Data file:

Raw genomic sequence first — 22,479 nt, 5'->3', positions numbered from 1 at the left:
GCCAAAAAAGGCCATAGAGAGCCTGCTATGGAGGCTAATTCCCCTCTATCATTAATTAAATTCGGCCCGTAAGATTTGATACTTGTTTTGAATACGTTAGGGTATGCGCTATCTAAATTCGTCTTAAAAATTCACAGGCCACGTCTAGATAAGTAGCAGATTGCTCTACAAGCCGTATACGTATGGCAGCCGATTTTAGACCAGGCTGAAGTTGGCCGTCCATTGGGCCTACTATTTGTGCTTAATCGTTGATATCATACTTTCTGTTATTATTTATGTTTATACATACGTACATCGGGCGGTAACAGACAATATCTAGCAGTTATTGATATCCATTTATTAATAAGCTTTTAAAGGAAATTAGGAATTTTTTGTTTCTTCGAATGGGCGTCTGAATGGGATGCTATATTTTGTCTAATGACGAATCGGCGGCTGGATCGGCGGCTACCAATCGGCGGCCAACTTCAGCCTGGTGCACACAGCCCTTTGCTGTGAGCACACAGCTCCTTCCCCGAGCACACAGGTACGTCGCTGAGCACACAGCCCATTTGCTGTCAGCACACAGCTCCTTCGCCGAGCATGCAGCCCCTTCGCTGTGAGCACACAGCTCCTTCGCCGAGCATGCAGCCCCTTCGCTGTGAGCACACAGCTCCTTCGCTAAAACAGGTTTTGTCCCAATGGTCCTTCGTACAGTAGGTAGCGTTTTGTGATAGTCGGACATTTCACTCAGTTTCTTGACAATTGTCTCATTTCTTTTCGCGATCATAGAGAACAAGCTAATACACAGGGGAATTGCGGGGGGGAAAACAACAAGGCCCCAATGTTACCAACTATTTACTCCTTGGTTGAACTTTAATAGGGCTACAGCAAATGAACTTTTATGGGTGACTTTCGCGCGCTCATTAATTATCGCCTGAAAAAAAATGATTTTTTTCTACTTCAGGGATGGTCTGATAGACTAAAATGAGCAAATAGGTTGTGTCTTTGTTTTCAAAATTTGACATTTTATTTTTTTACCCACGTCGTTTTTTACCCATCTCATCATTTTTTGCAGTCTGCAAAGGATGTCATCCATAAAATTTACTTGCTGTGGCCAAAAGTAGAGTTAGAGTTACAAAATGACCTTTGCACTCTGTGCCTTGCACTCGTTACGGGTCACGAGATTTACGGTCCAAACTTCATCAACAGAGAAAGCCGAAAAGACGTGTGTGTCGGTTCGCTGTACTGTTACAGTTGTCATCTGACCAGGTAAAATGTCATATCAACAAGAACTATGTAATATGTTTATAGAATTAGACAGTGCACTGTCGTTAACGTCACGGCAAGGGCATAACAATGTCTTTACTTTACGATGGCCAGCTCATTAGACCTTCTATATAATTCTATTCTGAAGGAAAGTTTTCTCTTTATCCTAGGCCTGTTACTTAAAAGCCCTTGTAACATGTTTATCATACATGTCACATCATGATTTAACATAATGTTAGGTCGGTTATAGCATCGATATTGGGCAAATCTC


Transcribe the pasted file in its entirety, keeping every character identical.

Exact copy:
Raw genomic sequence first — 22,479 nt, 5'->3', positions numbered from 1 at the left:
GCCAAAAAAGGCCATAGAGAGCCTGCTATGGAGGCTAATTCCCCTCTATCATTAATTAAATTCGGCCCGTAAGATTTGATACTTGTTTTGAATACGTTAGGGTATGCGCTATCTAAATTCGTCTTAAAAATTCACAGGCCACGTCTAGATAAGTAGCAGATTGCTCTACAAGCCGTATACGTATGGCAGCCGATTTTAGACCAGGCTGAAGTTGGCCGTCCATTGGGCCTACTATTTGTGCTTAATCGTTGATATCATACTTTCTGTTATTATTTATGTTTATACATACGTACATCGGGCGGTAACAGACAATATCTAGCAGTTATTGATATCCATTTATTAATAAGCTTTTAAAGGAAATTAGGAATTTTTTGTTTCTTCGAATGGGCGTCTGAATGGGATGCTATATTTTGTCTAATGACGAATCGGCGGCTGGATCGGCGGCTACCAATCGGCGGCCAACTTCAGCCTGGTGCACACAGCCCTTTGCTGTGAGCACACAGCTCCTTCCCCGAGCACACAGGTACGTCGCTGAGCACACAGCCCATTTGCTGTCAGCACACAGCTCCTTCGCCGAGCATGCAGCCCCTTCGCTGTGAGCACACAGCTCCTTCGCCGAGCATGCAGCCCCTTCGCTGTGAGCACACAGCTCCTTCGCTAAAACAGGTTTTGTCCCAATGGTCCTTCGTACAGTAGGTAGCGTTTTGTGATAGTCGGACATTTCACTCAGTTTCTTGACAATTGTCTCATTTCTTTTCGCGATCATAGAGAACAAGCTAATACACAGGGGAATTGCGGGGGGGAAAACAACAAGGCCCCAATGTTACCAACTATTTACTCCTTGGTTGAACTTTAATAGGGCTACAGCAAATGAACTTTTATGGGTGACTTTCGCGCGCTCATTAATTATCGCCTGAAAAAAAATGATTTTTTTCTACTTCAGGGATGGTCTGATAGACTAAAATGAGCAAATAGGTTGTGTCTTTGTTTTCAAAATTTGACATTTTATTTTTTTACCCACGTCGTTTTTTACCCATCTCATCATTTTTTGCAGTCTGCAAAGGATGTCATCCATAAAATTTACTTGCTGTGGCCAAAAGTAGAGTTAGAGTTACAAAATGACCTTTGCACTCTGTGCCTTGCACTCGTTACGGGTCACGAGATTTACGGTCCAAACTTCATCAACAGAGAAAGCCGAAAAGACGTGTGTGTCGGTTCGCTGTACTGTTACAGTTGTCATCTGACCAGGTAAAATGTCATATCAACAAGAACTATGTAATATGTTTATAGAATTAGACAGTGCACTGTCGTTAACGTCACGGCAAGGGCATAACAATGTCTTTACTTTACGATGGCCAGCTCATTAGACCTTCTATATAATTCTATTCTGAAGGAAAGTTTTCTCTTTATCCTAGGCCTGTTACTTAAAAGCCCTTGTAACATGTTTATCATACATGTCACATCATGATTTAACATAATGTTAGGTCGGTTATAGCATCGATATTGGGCAAATCTC